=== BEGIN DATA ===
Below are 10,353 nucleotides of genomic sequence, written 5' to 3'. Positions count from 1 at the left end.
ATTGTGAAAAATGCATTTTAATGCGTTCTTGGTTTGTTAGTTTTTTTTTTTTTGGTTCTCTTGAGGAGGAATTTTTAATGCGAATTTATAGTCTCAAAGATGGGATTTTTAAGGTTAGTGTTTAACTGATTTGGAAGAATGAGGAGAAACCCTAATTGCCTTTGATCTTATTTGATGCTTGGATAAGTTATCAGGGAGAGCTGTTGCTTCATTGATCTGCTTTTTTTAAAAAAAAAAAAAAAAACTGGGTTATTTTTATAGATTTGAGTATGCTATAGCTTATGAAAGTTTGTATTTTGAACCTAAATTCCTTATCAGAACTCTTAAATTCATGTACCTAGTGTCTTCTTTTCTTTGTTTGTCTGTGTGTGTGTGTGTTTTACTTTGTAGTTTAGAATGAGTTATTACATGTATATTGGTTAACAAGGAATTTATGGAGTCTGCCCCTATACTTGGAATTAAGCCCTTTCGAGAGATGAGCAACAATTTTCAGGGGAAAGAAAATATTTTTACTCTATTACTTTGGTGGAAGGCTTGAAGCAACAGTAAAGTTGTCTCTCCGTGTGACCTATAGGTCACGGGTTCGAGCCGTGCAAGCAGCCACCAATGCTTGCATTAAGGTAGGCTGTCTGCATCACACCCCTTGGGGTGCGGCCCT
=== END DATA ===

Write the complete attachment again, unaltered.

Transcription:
Below are 10,353 nucleotides of genomic sequence, written 5' to 3'. Positions count from 1 at the left end.
ATTGTGAAAAATGCATTTTAATGCGTTCTTGGTTTGTTAGTTTTTTTTTTTTTGGTTCTCTTGAGGAGGAATTTTTAATGCGAATTTATAGTCTCAAAGATGGGATTTTTAAGGTTAGTGTTTAACTGATTTGGAAGAATGAGGAGAAACCCTAATTGCCTTTGATCTTATTTGATGCTTGGATAAGTTATCAGGGAGAGCTGTTGCTTCATTGATCTGCTTTTTTTAAAAAAAAAAAAAAAAACTGGGTTATTTTTATAGATTTGAGTATGCTATAGCTTATGAAAGTTTGTATTTTGAACCTAAATTCCTTATCAGAACTCTTAAATTCATGTACCTAGTGTCTTCTTTTCTTTGTTTGTCTGTGTGTGTGTGTGTTTTACTTTGTAGTTTAGAATGAGTTATTACATGTATATTGGTTAACAAGGAATTTATGGAGTCTGCCCCTATACTTGGAATTAAGCCCTTTCGAGAGATGAGCAACAATTTTCAGGGGAAAGAAAATATTTTTACTCTATTACTTTGGTGGAAGGCTTGAAGCAACAGTAAAGTTGTCTCTCCGTGTGACCTATAGGTCACGGGTTCGAGCCGTGCAAGCAGCCACCAATGCTTGCATTAAGGTAGGCTGTCTGCATCACACCCCTTGGGGTGCGGCCCT